Getting Started with CLion and CMake

5 min readJan 12, 2021


Hello, this is a simple post on getting started with CLion and CMake. I am taking a module in school which uses these tools. I thought i would share some findings i discovered along the way as i tried to set up my PC.

(1) CLion

CLion is an IDE for cross-platform development in C++ language. We can think of Clion to be similar to intellij in Java or Webstorm for Javascript programming.

Extra CLion Configurations for Windows

If your computer is on Windows, then you need to perform an additional configuration step on CLion to set up the environment: Cygwin, MinGW, WSL or Microsoft Visual C++ for adding the C++ Compilor.

Here, i choose to use Visual Studio (Purple Logo).

Previously, i selected MinGW but then the code had some problems. Hence, i switched to the Visual Studio instead.

Note: If you skip this section and you have a windows computer, then you might face issues running the next step with CMake. Screenshots below are the error messages i faced in CLion (this is after i started a new project file in CLion and tried to run CMakeLists.txt file in CLion) before installing Visual Studio :(

Error with running with CMake
I later found the cause of issue to be as seen here where the C++ Compiler was not detected.

(2) CMake

CMake is a tool used by Clion for development. CMake is used to control the software compilation process using (simple platform and compiler independent) configuration files, and generate native makefiles and workspaces that can be used in the compiler environment of your choice.

CMake uses scripts called CMakeLists to generate build files (makefiles) for a specific environment.

(3) Working with CMake in CLion

Check out the tutorial in the link above for a step by step tutorial on setting up a CMake project. The content in this section is referenced from the link.

When you create a new CMake project in CLion, a CMakeLists.txt file is automatically generated under the project root. Depending on the complexity of your project, you might have a CMakeLists.txt file for each folder. An example of a CMakeLists.txt file is as shown below.

Executable Target

The last line, executable target, is an executable to be built using a CMake script.

In the above image, our test project has only one build target, cmake_testapp. Upon the first project loading, CLion automatically adds a Run/Debug configuration associated with this target:

Click Edit Configurations in the switcher or select Run | Edit Configurations from the main menu to view the details. The target name and the executable name were taken directly from the CMakeLists.txt:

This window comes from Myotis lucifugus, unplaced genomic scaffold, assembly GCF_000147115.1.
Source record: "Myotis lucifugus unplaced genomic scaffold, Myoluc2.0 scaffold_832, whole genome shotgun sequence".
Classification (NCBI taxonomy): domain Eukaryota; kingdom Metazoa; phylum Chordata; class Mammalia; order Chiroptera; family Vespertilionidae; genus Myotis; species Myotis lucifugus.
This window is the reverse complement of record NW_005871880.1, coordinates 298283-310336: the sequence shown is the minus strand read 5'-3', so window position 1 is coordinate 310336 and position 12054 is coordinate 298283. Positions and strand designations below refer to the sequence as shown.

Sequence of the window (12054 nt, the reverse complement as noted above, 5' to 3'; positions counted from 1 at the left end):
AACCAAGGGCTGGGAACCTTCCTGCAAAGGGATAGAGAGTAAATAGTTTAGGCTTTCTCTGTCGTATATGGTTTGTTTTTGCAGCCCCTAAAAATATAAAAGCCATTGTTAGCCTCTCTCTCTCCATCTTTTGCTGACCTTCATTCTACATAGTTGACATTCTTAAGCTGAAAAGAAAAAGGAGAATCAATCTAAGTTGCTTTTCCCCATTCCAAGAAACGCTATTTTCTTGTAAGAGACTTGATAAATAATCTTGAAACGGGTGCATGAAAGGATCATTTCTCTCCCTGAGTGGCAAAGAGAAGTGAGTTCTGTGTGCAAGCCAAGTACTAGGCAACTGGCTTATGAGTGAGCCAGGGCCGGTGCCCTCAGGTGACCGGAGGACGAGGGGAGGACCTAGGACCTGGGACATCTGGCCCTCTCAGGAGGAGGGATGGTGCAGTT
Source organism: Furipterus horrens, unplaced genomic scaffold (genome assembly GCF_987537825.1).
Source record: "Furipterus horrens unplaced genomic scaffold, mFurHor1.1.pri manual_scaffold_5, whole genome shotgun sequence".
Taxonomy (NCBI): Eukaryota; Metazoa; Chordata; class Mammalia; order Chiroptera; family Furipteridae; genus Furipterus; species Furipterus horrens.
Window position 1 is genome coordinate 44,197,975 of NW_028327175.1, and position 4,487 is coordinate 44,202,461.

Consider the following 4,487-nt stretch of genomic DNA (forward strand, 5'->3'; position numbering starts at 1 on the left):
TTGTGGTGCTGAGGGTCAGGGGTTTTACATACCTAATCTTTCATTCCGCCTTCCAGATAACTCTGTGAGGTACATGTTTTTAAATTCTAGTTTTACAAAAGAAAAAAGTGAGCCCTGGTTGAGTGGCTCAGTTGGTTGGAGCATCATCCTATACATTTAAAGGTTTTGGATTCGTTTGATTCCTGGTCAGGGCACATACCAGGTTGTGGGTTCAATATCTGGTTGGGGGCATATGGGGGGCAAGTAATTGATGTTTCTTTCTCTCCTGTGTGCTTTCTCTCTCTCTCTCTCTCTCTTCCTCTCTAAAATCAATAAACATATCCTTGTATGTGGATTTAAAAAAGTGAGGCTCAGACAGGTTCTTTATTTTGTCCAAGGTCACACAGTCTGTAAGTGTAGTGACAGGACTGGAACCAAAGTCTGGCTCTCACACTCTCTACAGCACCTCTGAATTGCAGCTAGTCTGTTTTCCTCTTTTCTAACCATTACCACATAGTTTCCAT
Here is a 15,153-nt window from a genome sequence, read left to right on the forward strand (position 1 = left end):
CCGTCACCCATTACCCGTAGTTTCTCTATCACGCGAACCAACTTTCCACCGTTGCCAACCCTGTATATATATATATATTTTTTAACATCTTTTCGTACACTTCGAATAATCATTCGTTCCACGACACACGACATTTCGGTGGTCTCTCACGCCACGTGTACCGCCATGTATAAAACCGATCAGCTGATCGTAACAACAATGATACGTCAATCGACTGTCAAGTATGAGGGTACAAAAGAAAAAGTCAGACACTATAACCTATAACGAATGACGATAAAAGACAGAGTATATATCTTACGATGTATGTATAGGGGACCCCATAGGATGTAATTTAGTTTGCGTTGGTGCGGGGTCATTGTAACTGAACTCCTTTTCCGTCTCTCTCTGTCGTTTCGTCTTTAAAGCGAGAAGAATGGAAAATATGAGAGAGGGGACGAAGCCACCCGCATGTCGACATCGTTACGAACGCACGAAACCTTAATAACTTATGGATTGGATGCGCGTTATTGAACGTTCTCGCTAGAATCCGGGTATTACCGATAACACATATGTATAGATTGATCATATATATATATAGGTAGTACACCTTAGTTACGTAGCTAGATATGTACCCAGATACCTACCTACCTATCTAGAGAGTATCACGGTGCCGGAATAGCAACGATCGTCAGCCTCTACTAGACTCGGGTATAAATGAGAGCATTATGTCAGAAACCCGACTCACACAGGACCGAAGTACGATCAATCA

Notice the Before launch area of this dialog: Build is set as a before launch step by default. So we can use this configuration not only to debug or run our target but also to perform the build.

If we want to add another file, titled calc.cpp, we need to update the CMakeLists.txt file.

When creating the new C++ File, remember to tick the boxes as seen above.

Library Targets

Previously, to add executables target, we used add_executable(). If we want to add library targets, we need another command add_library(). As an example, let’s create a static library from the calc.cpp source file:

add_library(test_library STATIC calc.cpp)

As well as for executables, CLion adds a Run/Debug configuration for the library target after reloading the project:

However, this is a non-executable configuration, so if we attempt to run or debug it, we will get the Executable not specified error message.

To obtain the library file, we need to build the test_library target. For this, we can switch to the corresponding configuration and press the green build logo, or call Build | Build “test_library”. The libtest_library.a file will appear in the cmake-build-debug folder.

For more:

You might notice a project might have more than 1 CMakeLists.txt files.

As quoted from a project team mate, — there are many CMakeLists.txt files, but notice that there’s a tree order to these lists (e.g. top-level CMakeLists.txt indicates which files to compile, points to other ‘subdirectories’ which may have their own CMakeLists.txt) that cmake uses to build binaries. All the linking and compiling are done by cmake, and the binary formed is stored in /cmake-build-debug


CS3203 Project Wiki Link

To understand more about cmake files:

For more on Coding with C++:

The End :)




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